Published Wednesday, May 22, 2019 | 3:03 p.m.
Updated Wednesday, May 22, 2019 | 6:19 p.m.
An admitted drug dealer, Mateo Marcos Diaz-Ibarra was known to carry a gun. An associate described him to police as “erratic” and “quick to anger.”
Diaz-Ibarra had pulled out a gun and threatened that associate in the east valley sometime in 2018, he told Metro Police.
Months later, not far from that Las Vegas neighborhood, another associate of Diaz-Ibarra turned up with four fatal gunshot wounds, police said.
Eric Demarco Nelson, 28, died on Jan. 25.
Multiple people heard the blasts, yet no one called 911, police said.
Instead — 31 to 41 minutes later — a passerby found Nelson lying on a sidewalk in the 1100 block of Newport Street and summoned police and medics at 8:11 a.m.
Metro officers performed CPR, but Nelson died at the scene near Washington Avenue and Pecos Road.
Diaz-Ibarra, who described himself as Nelson’s friend, was arrested on May 15 in the 2100 block of East Rochelle Avenue, police announced today. He was booked on a murder count.
Diaz-Ibarra spoke to homicide detectives in March and tripped over his alibi, which was reportedly disproven, police said. GPS tracking on his phone, surveillance video that captured his vehicle near the crime scene, and gun store receipts led to his arrest.
Metro’s months-long investigation is summarized in a nine-page warrant affidavit. It wasn’t clear if police ever found a possible motive for the killing, but here’s what they learned:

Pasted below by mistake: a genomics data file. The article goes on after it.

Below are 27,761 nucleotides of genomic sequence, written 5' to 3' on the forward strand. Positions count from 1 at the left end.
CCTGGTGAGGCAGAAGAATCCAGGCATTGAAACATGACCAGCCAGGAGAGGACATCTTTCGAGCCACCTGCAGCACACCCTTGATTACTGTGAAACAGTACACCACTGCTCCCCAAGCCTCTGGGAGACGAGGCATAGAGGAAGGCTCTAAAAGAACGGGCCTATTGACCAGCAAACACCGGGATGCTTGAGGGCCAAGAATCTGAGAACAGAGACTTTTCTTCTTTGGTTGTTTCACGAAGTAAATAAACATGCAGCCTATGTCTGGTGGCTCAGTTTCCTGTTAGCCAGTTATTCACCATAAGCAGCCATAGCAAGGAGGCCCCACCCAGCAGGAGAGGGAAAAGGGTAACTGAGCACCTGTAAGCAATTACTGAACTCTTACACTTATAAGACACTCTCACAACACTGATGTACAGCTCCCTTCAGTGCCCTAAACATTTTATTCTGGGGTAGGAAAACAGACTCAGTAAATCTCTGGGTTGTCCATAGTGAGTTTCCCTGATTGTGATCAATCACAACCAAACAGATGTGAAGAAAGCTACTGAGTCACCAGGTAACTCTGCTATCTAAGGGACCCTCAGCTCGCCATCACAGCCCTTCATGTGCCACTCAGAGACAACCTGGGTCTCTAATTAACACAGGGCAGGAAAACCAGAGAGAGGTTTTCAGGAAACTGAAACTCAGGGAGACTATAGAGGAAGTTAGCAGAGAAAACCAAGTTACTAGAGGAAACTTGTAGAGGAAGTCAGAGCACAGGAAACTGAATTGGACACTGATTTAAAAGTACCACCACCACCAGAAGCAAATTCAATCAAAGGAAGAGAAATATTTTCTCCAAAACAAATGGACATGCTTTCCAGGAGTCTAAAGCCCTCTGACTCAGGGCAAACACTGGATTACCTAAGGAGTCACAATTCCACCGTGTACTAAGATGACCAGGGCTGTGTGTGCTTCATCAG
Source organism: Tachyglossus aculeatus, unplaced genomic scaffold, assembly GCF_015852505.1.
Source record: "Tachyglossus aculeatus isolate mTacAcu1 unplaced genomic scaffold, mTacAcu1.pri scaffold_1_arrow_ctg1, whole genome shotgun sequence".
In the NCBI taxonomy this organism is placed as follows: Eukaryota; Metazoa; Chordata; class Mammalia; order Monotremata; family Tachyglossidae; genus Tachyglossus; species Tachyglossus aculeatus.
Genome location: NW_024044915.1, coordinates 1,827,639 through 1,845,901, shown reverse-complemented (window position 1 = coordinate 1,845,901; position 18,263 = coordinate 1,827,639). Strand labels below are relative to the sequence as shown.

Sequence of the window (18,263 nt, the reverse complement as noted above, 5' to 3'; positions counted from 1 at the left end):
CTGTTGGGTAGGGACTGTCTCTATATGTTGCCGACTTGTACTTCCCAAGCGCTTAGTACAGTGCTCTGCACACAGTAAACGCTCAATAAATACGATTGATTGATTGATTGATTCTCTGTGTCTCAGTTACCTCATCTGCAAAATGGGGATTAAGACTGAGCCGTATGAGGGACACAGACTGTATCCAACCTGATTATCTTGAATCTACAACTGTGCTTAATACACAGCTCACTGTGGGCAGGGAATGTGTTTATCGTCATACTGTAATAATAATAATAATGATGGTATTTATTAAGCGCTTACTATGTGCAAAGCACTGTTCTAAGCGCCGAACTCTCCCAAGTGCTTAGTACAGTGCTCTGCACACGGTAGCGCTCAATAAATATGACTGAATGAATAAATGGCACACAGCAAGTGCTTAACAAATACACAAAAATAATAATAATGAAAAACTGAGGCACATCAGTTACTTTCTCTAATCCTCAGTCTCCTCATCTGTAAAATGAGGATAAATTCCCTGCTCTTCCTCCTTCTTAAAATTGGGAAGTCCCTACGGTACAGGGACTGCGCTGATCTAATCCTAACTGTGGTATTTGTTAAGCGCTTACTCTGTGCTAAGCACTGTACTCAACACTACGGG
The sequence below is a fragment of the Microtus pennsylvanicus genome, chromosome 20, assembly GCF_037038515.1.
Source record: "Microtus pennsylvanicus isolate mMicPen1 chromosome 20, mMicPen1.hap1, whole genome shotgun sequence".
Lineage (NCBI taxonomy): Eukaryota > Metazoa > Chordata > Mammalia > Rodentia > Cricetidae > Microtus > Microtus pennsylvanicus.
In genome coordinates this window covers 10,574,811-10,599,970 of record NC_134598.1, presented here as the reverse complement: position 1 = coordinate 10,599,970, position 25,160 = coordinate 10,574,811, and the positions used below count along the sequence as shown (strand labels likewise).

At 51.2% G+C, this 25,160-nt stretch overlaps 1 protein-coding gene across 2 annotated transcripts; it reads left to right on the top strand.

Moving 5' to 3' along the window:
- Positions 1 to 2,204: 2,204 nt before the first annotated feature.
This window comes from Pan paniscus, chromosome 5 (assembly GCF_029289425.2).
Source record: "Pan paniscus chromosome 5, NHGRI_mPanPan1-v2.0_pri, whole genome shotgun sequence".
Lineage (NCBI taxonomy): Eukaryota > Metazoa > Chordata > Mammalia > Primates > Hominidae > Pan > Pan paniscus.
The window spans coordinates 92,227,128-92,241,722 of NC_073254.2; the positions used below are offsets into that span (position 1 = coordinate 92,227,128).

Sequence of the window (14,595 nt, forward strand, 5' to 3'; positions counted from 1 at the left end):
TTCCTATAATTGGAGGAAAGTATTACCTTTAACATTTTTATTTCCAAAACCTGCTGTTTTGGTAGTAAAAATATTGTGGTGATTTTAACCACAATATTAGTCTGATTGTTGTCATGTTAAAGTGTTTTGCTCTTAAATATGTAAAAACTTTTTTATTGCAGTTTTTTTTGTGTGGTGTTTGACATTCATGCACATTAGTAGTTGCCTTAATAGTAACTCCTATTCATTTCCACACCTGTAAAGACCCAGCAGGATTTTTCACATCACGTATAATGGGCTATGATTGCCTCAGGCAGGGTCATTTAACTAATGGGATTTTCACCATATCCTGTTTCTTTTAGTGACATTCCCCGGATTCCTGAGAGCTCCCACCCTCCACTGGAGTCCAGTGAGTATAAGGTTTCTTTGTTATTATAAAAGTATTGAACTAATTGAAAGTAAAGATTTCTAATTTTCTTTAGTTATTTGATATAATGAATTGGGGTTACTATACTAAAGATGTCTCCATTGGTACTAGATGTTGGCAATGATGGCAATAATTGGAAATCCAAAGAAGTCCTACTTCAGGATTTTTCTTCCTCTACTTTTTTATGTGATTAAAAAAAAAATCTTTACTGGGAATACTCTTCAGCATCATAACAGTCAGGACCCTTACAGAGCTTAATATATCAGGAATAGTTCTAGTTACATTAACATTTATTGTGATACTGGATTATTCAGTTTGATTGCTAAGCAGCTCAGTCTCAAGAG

Diaz-Ibarra purportedly supplied drugs, and Nelson and another associate would sell them, police said.
Several of Nelson’s friends told Metro detectives that the victim used to frequent the Las Vegas Strip where would stay and where he sold the “illegal narcotics,” police said.
Four days after the slaying, detectives learned that Diaz-Ibarra had apparently threatened one of their sources because he’d spoken with them, police said.
In his interview with detectives, Diaz-Ibarra was “very nervous,” police said. He denied ever owning the type of weapon used in Nelson’s slaying (a .45-caliber gun), police said.
But receipts recovered by police showed that in December he’d bought .45-caliber ammunition with the same head stamps found on the spent bullets found at the murder scene, police said.
Diaz-Ibarra did admit to buying a .40-caliber gun, which detectives found out was purchased hours after the slaying, according to the report.
In his alibi, Diaz-Ibarra said he’d gone to the Strip the night before the slaying, (where Nelson was also reported to be) but that he was home about 3 a.m., police said.
However, cellphone towers pinged Diaz-Ibarra at the murder scene around the same time after sunrise, police said. Additionally, surveillance video captured his small red pickup truck in the area as well, police said.
A warrant for his arrest was issued May 7, four days after authorities filed a criminal complaint, Las Vegas Justice Court records show.
On March 20 — the day he was interviewed by detectives — Diaz-Ibarra went to a gun store and tried to buy a weapon, police said.
His application was denied “because he was acting erratic and they did not feel comfortable selling (him) a firearm,” police said.